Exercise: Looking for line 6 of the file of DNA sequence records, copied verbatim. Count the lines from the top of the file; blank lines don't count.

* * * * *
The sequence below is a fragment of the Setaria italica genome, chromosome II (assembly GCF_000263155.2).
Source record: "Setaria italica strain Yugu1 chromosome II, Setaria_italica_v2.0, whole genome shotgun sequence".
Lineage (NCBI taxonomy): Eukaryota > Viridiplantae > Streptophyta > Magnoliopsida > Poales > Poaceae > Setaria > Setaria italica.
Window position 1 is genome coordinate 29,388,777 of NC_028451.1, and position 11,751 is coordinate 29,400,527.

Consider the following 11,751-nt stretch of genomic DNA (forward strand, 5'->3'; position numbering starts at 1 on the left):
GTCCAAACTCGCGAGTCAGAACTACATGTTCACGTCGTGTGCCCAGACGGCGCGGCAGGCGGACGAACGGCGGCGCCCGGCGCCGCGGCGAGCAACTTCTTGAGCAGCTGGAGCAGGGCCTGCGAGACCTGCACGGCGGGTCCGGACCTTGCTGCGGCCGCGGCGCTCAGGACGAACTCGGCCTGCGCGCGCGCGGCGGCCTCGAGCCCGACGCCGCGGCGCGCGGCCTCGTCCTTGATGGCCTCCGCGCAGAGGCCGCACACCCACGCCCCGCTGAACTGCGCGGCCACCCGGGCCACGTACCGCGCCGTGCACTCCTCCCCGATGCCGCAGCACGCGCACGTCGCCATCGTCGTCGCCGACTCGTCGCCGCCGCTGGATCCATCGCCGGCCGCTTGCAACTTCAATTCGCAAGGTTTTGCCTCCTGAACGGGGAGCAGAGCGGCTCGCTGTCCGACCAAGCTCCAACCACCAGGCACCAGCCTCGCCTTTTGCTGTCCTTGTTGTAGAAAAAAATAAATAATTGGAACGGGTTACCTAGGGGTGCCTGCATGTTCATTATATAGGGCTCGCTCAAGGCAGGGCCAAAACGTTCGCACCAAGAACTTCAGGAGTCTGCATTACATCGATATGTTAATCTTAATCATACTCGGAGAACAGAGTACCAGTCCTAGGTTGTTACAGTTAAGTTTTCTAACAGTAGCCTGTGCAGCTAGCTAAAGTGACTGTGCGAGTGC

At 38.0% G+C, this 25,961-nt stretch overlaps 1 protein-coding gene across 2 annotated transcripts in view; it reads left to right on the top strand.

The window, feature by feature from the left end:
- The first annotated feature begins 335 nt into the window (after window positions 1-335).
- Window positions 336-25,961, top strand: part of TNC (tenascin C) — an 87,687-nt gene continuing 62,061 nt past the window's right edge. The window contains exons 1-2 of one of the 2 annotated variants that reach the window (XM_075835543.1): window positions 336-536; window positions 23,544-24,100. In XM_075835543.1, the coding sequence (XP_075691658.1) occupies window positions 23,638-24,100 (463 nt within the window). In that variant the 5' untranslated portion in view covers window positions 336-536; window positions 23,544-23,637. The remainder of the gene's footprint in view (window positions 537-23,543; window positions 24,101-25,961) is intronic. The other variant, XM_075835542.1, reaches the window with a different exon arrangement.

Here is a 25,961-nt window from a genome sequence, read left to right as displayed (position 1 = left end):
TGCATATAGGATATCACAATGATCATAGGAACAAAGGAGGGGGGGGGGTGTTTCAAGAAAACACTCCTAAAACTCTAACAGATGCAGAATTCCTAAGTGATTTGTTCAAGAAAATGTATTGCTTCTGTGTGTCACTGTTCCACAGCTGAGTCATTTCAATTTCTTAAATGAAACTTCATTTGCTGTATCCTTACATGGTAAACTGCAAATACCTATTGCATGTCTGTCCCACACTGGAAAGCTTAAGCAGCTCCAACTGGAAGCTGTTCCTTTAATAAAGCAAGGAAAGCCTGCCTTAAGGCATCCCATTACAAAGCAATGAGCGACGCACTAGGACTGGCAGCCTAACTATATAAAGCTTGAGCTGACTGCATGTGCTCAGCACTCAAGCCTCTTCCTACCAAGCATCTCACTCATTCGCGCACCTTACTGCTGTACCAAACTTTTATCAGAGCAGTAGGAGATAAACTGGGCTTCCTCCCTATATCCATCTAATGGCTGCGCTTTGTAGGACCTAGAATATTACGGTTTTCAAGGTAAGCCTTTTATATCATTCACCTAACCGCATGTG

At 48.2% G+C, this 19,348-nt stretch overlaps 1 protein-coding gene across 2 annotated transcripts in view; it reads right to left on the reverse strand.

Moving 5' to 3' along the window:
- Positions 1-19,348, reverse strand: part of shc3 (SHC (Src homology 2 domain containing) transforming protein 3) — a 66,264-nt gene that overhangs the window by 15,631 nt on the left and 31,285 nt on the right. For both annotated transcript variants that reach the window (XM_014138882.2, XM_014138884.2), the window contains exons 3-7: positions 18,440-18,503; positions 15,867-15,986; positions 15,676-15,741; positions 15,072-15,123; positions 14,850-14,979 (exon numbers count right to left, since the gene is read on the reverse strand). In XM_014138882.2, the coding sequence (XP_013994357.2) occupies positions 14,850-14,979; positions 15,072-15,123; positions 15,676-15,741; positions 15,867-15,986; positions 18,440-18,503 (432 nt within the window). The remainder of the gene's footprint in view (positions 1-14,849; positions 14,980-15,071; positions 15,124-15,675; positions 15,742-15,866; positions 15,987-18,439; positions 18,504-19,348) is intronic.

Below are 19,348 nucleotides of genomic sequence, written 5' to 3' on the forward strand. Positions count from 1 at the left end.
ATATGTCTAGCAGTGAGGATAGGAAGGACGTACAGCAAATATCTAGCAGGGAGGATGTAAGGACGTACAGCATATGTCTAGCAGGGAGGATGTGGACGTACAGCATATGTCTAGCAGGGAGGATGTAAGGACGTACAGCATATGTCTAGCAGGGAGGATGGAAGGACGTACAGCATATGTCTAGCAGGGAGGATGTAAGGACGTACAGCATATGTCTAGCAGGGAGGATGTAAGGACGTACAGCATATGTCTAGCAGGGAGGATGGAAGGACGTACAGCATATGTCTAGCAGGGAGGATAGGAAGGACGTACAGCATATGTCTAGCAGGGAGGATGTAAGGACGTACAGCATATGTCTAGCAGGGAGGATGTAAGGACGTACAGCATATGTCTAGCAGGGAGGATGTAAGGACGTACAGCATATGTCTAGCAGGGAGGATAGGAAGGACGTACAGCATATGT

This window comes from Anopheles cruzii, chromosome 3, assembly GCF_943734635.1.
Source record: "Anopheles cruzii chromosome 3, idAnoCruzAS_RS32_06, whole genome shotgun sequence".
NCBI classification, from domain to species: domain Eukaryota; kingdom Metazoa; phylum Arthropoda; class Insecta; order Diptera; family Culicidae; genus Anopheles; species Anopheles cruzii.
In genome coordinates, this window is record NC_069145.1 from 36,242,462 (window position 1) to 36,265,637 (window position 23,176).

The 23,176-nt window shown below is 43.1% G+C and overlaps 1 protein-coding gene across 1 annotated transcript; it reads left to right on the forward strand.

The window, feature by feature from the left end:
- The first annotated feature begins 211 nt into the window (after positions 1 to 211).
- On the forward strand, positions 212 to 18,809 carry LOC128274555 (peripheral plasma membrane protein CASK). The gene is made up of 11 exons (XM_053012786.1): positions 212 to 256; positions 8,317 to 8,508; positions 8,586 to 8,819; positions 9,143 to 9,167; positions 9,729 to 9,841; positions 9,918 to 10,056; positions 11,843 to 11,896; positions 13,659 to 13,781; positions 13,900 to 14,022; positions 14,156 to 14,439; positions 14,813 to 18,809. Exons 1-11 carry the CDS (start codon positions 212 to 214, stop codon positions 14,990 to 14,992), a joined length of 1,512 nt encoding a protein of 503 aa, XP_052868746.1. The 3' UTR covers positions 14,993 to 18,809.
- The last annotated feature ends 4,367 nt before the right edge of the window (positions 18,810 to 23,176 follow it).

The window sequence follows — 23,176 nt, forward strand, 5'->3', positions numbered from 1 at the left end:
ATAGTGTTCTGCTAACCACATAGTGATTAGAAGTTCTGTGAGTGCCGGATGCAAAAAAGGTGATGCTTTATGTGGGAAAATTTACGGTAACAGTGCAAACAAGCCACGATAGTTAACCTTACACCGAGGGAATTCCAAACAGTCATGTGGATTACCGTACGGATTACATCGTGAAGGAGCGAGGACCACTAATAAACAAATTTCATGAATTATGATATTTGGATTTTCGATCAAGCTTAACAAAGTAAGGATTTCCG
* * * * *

GTCCAAACTCGCGAGTCAGAACTACATGTTCACGTCGTGTGCCCAGACGGCGCGGCAGGCGGACGAACGGCGGCGCCCGGCGCCGCGGCGAGCAACTTCTTGAGCAGCTGGAGCAGGGCCTGCGAGACCTGCACGGCGGGTCCGGACCTTGCTGCGGCCGCGGCGCTCAGGACGAACTCGGCCTGCGCGCGCGCGGCGGCCTCGAGCCCGACGCCGCGGCGCGCGGCCTCGTCCTTGATGGCCTCCGCGCAGAGGCCGCACACCCACGCCCCGCTGAACTGCGCGGCCACCCGGGCCACGTACCGCGCCGTGCACTCCTCCCCGATGCCGCAGCACGCGCACGTCGCCATCGTCGTCGCCGACTCGTCGCCGCCGCTGGATCCATCGCCGGCCGCTTGCAACTTCAATTCGCAAGGTTTTGCCTCCTGAACGGGGAGCAGAGCGGCTCGCTGTCCGACCAAGCTCCAACCACCAGGCACCAGCCTCGCCTTTTGCTGTCCTTGTTGTAGAAAAAAATAAATAATTGGAACGGGTTACCTAGGGGTGCCTGCATGTTCATTATATAGGGCTCGCTCAAGGCAGGGCCAAAACGTTCGCACCAAGAACTTCAGGAGTCTGCATTACATCGATATGTTAATCTTAATCATACTCGGAGAACAGAGTACCAGTCCTAGGTTGTTACAGTTAAGTTTTCTAACAGTAGCCTGTGCAGCTAGCTAAAGTGACTGTGCGAGTGC